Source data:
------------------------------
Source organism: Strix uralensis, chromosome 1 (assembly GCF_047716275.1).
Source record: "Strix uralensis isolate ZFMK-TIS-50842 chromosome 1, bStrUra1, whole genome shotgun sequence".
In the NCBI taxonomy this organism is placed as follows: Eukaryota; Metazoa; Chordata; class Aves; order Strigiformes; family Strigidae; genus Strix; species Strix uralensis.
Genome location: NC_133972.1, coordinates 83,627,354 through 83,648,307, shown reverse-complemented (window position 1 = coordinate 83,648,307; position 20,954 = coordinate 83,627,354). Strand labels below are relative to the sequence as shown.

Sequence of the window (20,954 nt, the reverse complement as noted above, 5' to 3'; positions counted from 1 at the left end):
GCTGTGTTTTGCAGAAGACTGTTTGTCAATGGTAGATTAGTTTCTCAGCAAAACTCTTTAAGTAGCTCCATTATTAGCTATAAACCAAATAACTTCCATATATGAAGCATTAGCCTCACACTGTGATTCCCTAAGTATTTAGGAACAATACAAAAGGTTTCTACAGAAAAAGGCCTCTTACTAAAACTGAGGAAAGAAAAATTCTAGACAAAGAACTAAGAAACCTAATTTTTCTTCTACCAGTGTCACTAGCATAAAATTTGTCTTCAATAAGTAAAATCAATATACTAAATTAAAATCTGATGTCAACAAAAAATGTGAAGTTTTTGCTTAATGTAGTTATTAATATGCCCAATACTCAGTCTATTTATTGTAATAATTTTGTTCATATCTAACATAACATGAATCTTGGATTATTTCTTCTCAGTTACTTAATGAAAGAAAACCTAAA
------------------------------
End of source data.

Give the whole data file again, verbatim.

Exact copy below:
Source organism: Strix uralensis, chromosome 1 (assembly GCF_047716275.1).
Source record: "Strix uralensis isolate ZFMK-TIS-50842 chromosome 1, bStrUra1, whole genome shotgun sequence".
In the NCBI taxonomy this organism is placed as follows: Eukaryota; Metazoa; Chordata; class Aves; order Strigiformes; family Strigidae; genus Strix; species Strix uralensis.
Genome location: NC_133972.1, coordinates 83,627,354 through 83,648,307, shown reverse-complemented (window position 1 = coordinate 83,648,307; position 20,954 = coordinate 83,627,354). Strand labels below are relative to the sequence as shown.

Sequence of the window (20,954 nt, the reverse complement as noted above, 5' to 3'; positions counted from 1 at the left end):
GCTGTGTTTTGCAGAAGACTGTTTGTCAATGGTAGATTAGTTTCTCAGCAAAACTCTTTAAGTAGCTCCATTATTAGCTATAAACCAAATAACTTCCATATATGAAGCATTAGCCTCACACTGTGATTCCCTAAGTATTTAGGAACAATACAAAAGGTTTCTACAGAAAAAGGCCTCTTACTAAAACTGAGGAAAGAAAAATTCTAGACAAAGAACTAAGAAACCTAATTTTTCTTCTACCAGTGTCACTAGCATAAAATTTGTCTTCAATAAGTAAAATCAATATACTAAATTAAAATCTGATGTCAACAAAAAATGTGAAGTTTTTGCTTAATGTAGTTATTAATATGCCCAATACTCAGTCTATTTATTGTAATAATTTTGTTCATATCTAACATAACATGAATCTTGGATTATTTCTTCTCAGTTACTTAATGAAAGAAAACCTAAA